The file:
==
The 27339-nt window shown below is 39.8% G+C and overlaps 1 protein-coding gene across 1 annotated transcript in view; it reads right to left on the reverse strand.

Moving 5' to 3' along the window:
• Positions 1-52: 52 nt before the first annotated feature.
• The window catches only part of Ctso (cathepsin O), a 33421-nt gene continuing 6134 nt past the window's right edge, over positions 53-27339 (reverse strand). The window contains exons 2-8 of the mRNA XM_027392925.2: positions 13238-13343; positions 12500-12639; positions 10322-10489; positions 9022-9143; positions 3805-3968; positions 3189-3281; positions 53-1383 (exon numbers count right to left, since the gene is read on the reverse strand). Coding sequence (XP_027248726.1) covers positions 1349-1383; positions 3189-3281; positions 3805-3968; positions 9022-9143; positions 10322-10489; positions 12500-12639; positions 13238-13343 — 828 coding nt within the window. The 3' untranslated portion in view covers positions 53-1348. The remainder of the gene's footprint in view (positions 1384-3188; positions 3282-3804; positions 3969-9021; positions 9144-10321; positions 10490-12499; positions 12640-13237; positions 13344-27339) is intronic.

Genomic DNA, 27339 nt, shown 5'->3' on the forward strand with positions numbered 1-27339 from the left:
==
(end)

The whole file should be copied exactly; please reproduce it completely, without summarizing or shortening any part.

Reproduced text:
The 27339-nt window shown below is 39.8% G+C and overlaps 1 protein-coding gene across 1 annotated transcript in view; it reads right to left on the reverse strand.

Moving 5' to 3' along the window:
• Positions 1-52: 52 nt before the first annotated feature.
• The window catches only part of Ctso (cathepsin O), a 33421-nt gene continuing 6134 nt past the window's right edge, over positions 53-27339 (reverse strand). The window contains exons 2-8 of the mRNA XM_027392925.2: positions 13238-13343; positions 12500-12639; positions 10322-10489; positions 9022-9143; positions 3805-3968; positions 3189-3281; positions 53-1383 (exon numbers count right to left, since the gene is read on the reverse strand). Coding sequence (XP_027248726.1) covers positions 1349-1383; positions 3189-3281; positions 3805-3968; positions 9022-9143; positions 10322-10489; positions 12500-12639; positions 13238-13343 — 828 coding nt within the window. The 3' untranslated portion in view covers positions 53-1348. The remainder of the gene's footprint in view (positions 1384-3188; positions 3282-3804; positions 3969-9021; positions 9144-10321; positions 10490-12499; positions 12640-13237; positions 13344-27339) is intronic.

Genomic DNA, 27339 nt, shown 5'->3' on the forward strand with positions numbered 1-27339 from the left: